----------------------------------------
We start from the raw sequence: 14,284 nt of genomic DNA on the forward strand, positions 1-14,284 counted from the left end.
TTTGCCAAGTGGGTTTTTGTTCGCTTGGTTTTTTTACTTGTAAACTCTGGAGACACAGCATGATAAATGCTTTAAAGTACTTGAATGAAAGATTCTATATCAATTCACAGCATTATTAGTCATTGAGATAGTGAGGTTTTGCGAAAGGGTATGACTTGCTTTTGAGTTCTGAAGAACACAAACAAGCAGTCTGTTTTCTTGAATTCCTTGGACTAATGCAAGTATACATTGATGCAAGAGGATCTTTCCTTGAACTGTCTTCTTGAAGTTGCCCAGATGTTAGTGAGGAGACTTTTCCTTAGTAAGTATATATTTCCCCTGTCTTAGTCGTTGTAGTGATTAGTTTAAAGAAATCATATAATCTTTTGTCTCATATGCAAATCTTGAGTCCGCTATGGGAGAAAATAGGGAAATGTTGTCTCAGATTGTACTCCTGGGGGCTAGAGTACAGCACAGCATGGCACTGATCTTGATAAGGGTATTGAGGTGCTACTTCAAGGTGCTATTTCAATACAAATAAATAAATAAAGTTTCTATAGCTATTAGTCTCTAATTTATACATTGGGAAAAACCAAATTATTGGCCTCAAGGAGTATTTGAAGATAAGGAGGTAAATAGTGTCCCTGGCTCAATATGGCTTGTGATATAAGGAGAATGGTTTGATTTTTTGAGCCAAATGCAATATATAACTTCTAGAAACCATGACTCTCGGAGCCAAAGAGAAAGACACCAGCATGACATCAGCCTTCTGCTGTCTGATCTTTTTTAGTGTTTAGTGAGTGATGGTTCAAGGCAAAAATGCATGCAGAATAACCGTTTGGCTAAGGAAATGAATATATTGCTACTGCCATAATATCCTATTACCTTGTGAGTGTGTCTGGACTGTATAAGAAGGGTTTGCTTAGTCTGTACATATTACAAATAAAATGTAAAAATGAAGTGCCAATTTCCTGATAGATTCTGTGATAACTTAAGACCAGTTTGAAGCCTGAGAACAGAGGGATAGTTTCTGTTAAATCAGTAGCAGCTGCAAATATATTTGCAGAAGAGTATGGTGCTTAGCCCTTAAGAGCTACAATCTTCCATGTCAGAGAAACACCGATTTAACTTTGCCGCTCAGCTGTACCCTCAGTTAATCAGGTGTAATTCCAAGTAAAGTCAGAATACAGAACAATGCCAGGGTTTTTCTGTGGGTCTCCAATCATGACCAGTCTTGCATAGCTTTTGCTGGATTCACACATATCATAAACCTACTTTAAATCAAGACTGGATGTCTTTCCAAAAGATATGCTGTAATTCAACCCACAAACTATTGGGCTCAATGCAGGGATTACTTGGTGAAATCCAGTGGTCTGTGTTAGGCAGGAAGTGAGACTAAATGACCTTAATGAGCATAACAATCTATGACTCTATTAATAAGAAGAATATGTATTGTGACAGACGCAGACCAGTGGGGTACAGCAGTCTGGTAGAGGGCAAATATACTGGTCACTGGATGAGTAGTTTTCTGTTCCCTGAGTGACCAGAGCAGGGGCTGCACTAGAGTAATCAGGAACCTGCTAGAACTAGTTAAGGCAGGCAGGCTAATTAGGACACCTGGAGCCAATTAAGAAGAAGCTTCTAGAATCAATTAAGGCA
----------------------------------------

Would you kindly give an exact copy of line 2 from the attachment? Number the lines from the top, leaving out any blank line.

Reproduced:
TTTGCCAAGTGGGTTTTTGTTCGCTTGGTTTTTTTACTTGTAAACTCTGGAGACACAGCATGATAAATGCTTTAAAGTACTTGAATGAAAGATTCTATATCAATTCACAGCATTATTAGTCATTGAGATAGTGAGGTTTTGCGAAAGGGTATGACTTGCTTTTGAGTTCTGAAGAACACAAACAAGCAGTCTGTTTTCTTGAATTCCTTGGACTAATGCAAGTATACATTGATGCAAGAGGATCTTTCCTTGAACTGTCTTCTTGAAGTTGCCCAGATGTTAGTGAGGAGACTTTTCCTTAGTAAGTATATATTTCCCCTGTCTTAGTCGTTGTAGTGATTAGTTTAAAGAAATCATATAATCTTTTGTCTCATATGCAAATCTTGAGTCCGCTATGGGAGAAAATAGGGAAATGTTGTCTCAGATTGTACTCCTGGGGGCTAGAGTACAGCACAGCATGGCACTGATCTTGATAAGGGTATTGAGGTGCTACTTCAAGGTGCTATTTCAATACAAATAAATAAATAAAGTTTCTATAGCTATTAGTCTCTAATTTATACATTGGGAAAAACCAAATTATTGGCCTCAAGGAGTATTTGAAGATAAGGAGGTAAATAGTGTCCCTGGCTCAATATGGCTTGTGATATAAGGAGAATGGTTTGATTTTTTGAGCCAAATGCAATATATAACTTCTAGAAACCATGACTCTCGGAGCCAAAGAGAAAGACACCAGCATGACATCAGCCTTCTGCTGTCTGATCTTTTTTAGTGTTTAGTGAGTGATGGTTCAAGGCAAAAATGCATGCAGAATAACCGTTTGGCTAAGGAAATGAATATATTGCTACTGCCATAATATCCTATTACCTTGTGAGTGTGTCTGGACTGTATAAGAAGGGTTTGCTTAGTCTGTACATATTACAAATAAAATGTAAAAATGAAGTGCCAATTTCCTGATAGATTCTGTGATAACTTAAGACCAGTTTGAAGCCTGAGAACAGAGGGATAGTTTCTGTTAAATCAGTAGCAGCTGCAAATATATTTGCAGAAGAGTATGGTGCTTAGCCCTTAAGAGCTACAATCTTCCATGTCAGAGAAACACCGATTTAACTTTGCCGCTCAGCTGTACCCTCAGTTAATCAGGTGTAATTCCAAGTAAAGTCAGAATACAGAACAATGCCAGGGTTTTTCTGTGGGTCTCCAATCATGACCAGTCTTGCATAGCTTTTGCTGGATTCACACATATCATAAACCTACTTTAAATCAAGACTGGATGTCTTTCCAAAAGATATGCTGTAATTCAACCCACAAACTATTGGGCTCAATGCAGGGATTACTTGGTGAAATCCAGTGGTCTGTGTTAGGCAGGAAGTGAGACTAAATGACCTTAATGAGCATAACAATCTATGACTCTATTAATAAGAAGAATATGTATTGTGACAGACGCAGACCAGTGGGGTACAGCAGTCTGGTAGAGGGCAAATATACTGGTCACTGGATGAGTAGTTTTCTGTTCCCTGAGTGACCAGAGCAGGGGCTGCACTAGAGTAATCAGGAACCTGCTAGAACTAGTTAAGGCAGGCAGGCTAATTAGGACACCTGGAGCCAATTAAGAAGAAGCTTCTAGAATCAATTAAGGCA